For the IACUC paperwork, my doctor is listed as a Sub-I, but will be applying for the grant as PI, because he is the one who has ASSH membership. Is this acceptable?

The ASSH member does not have to be the PI -- just simply one of the investigators on the ASSH grant. The person doing the primary share of the work and is ultimately responsible for the project completion should be the PI.

The equipment allowance is for minor pieces of equipment. What is the cut-off for minor vs. major, is there a dollar amount?
This limit is placed so that the funds are not used by a large lab to purchase another piece of equipment for work that was already to be performed. Roughly, $5,000 is the cut-off for significant purchases requiring approval as capital expenditures.  
Can we use the grant money to reimburse patients for a study visit that is not a standard of care visit (research related visit only), reimbursement would be in the form of a gas card.
As far as patient reimbursement, it would be better if they were referred to as "subjects" - it's less confusing. As long as this is clearly not covering clinical costs for treatment, it is appropriate.
Do we have to provide the ethics application if the Research Ethics Board at our institution is in the process of reviewing the study?
Applicants need to provide proof that the ethics application has been submitted and is being reviewed. Applicants are not required to have approval at the time of the grant submission.
Is it possible to apply for the ASSH Clinical Research Grants from non-USA institutes?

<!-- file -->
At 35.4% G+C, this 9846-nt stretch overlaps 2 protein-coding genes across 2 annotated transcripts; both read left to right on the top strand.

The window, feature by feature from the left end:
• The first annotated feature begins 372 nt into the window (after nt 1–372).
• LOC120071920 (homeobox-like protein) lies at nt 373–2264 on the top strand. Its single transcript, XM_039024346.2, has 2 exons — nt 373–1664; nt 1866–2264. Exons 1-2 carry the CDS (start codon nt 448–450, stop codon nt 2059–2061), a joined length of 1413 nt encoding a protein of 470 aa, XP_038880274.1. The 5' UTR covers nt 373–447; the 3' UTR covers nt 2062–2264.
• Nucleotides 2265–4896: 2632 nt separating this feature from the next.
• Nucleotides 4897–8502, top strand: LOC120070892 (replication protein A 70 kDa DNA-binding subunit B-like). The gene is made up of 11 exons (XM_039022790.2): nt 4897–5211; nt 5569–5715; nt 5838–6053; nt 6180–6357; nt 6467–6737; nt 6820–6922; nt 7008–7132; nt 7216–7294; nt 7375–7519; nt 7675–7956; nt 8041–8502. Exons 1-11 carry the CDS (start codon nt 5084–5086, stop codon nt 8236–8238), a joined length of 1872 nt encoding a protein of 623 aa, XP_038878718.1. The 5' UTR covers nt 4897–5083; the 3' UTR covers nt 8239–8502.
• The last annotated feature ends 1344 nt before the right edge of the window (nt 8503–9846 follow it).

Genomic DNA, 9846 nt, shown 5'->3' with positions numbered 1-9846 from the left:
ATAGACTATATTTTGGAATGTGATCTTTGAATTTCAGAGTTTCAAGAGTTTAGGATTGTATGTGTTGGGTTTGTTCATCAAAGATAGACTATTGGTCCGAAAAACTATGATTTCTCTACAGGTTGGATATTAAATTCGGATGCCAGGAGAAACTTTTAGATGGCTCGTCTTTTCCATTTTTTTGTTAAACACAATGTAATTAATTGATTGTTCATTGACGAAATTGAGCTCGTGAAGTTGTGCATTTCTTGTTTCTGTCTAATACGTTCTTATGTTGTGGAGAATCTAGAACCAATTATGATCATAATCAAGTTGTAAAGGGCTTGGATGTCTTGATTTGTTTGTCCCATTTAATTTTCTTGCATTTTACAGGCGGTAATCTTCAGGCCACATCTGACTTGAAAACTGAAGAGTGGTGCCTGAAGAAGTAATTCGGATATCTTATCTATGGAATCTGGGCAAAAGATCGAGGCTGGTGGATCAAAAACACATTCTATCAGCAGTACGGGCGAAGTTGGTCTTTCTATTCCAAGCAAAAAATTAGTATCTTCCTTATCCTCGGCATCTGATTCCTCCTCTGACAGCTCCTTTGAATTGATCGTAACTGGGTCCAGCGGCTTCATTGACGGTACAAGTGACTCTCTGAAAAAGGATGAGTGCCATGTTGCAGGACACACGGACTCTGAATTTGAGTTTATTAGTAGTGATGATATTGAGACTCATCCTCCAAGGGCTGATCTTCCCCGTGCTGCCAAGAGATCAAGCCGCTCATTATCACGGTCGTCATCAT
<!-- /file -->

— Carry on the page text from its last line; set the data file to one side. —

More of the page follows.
Yes, as long as an ASSH Active Member is listed on the grant.
For the ‘Official Signing for Applicant Organization,’ who is this supposed to be? Can it be the PI?
No, the PI is not the ‘Official Signing for Applicant Organization’. This is the individual in the PI’s university who has signing authority for the university.  Whenever funds are awarded, they are never given directly to the PI.  Rather, they are given to an institution.  With this signature, the sponsoring institution acknowledges that there will not be any indirect costs provided and that they are also responsible for monitoring the research conduct of the PI.  
About the budget and budget narrative: Are you looking for the actual costs of the project, or are you looking for the portion we are requesting from ASSH?
This should only include the costs that the PI is requesting from the ASSH.  Most often, the research will often cover more than this amount.  That is part of the PI’s environment for research.
Can a hospital be the applicant for this grant submitted by a doctor?